Grumbling

 

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Photo by Janko Ferlic from Pexels

 

Are you a grumbler?

 

Most of us would prefer to say we are not, but it is more likely that we have all been guilty of grumbling from time to time even though the degree and frequency of our grumbling can definitely vary.

 

To be exact, grumble is a verb defined as follows:

 

“complain or protest about something in a bad-tempered but typically muted way”

 

 

Sometimes others may not hear us do it as we walk away grumbling under our breath about something that didn’t go our way or frustrated us. It doesn’t absolve us of the action or attitude, however.

 

When I was growing up, our home had a copy of the famed series, Uncle Arthur’s Bedtime Stories, which were originally published in the 1920’s. (No, I am not that old!) There were 5 volumes and each in a different color with short stories packed into each that always had a lesson to learn tucked within the story.

 

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When I became a parent, the books moved to my house and a bit later I passed the volumes on to our daughter. It is somehow fascinating that all these years later some of those stories are still etched in my memory.

 

One of those that I recall especially well was entitled “Little Miss Grumbleton” and was about a cure for grumbling. The little girl in the story has a habit of grumbling. As a result of this bad habit, she has a consequence of being required to eat a meal she complained about when it was set before her. You see the meal was cold and not very tasty when it came time for the next meal. Everyone else in the family was enjoying a delicious hot meal while she was required to eat what she had not eaten the previous meal.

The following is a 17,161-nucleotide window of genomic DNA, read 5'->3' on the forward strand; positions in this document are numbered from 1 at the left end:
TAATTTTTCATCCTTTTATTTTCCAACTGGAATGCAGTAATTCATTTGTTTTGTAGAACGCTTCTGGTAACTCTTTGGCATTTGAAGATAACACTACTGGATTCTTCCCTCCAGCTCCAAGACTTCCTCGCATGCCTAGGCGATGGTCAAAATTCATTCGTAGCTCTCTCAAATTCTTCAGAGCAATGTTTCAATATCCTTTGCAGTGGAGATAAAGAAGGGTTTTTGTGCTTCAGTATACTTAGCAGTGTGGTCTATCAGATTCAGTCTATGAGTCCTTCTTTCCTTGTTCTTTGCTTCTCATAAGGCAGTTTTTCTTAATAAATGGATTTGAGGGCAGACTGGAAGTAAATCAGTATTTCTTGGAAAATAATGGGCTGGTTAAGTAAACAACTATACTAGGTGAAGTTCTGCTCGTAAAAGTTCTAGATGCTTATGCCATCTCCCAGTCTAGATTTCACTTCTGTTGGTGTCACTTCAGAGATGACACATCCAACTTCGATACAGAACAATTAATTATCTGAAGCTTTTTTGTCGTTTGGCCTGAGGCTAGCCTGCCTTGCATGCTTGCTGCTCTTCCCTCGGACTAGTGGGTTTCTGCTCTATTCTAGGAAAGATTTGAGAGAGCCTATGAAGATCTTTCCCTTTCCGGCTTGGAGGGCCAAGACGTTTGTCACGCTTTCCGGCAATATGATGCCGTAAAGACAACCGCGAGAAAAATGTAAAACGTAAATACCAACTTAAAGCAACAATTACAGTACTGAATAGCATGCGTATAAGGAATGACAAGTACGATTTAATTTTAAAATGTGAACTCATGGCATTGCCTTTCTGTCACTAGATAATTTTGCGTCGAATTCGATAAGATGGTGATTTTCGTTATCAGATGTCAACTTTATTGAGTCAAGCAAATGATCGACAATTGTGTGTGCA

As the story goes, the little girl never makes that mistake again and is cured of the habit of grumbling. Who wants to eat a cold meal that was left on the table for hours when everyone else is enjoying a fresh hot meal?

 

Grumbling has been around since mankind was created and tends to represent a lack of gratitude. We see it in lots of places in the Bible.

 

One of the places we most often think of is in the book of Exodus with the Israelites as Moses goes about following God’s plan to be freed from slavery and enter the land He promised them. It can be easy for us all these years later to be critical of how they handled this “adventure,” but if we consider what their experience had been for more than 400 years we might discover our responses might have been similar.

 

Think for a moment. Pharaoh’s chariots chase you and thousands of others and there you are facing the Red Sea. Panic would be a given and then God parts the waters and you walk safely on dry ground to the other side. As you look over your shoulder as the last person reaches the shore, the waters fall back into the path you just walked on and all those chasing you are destroyed. You see God show up in a big way and likely expect He will have your back in the days ahead.

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But then you are out there in the wilderness and the water you brought with you is nearly gone. Your animals are thirsty and so are you. It has been three days in the desert without water and they arrive at a place called Marah where there is water, but it is undrinkable. They are upset and frustrated and the grumbling starts and builds. Most of us would be the same.

 

They had seen the Egyptians destroyed in the Red Sea and were following the pillar of cloud God had provided so they must have known He was aware of their location and what the landscape was like as well as the condition of the water at Marah. This was their first big test and they were not handling it well.

 

What these people had experienced during the plagues in Egypt and the destruction of the Egyptian charioteers at the Red Sea caused them to expect they were going to continue to move along without difficulty.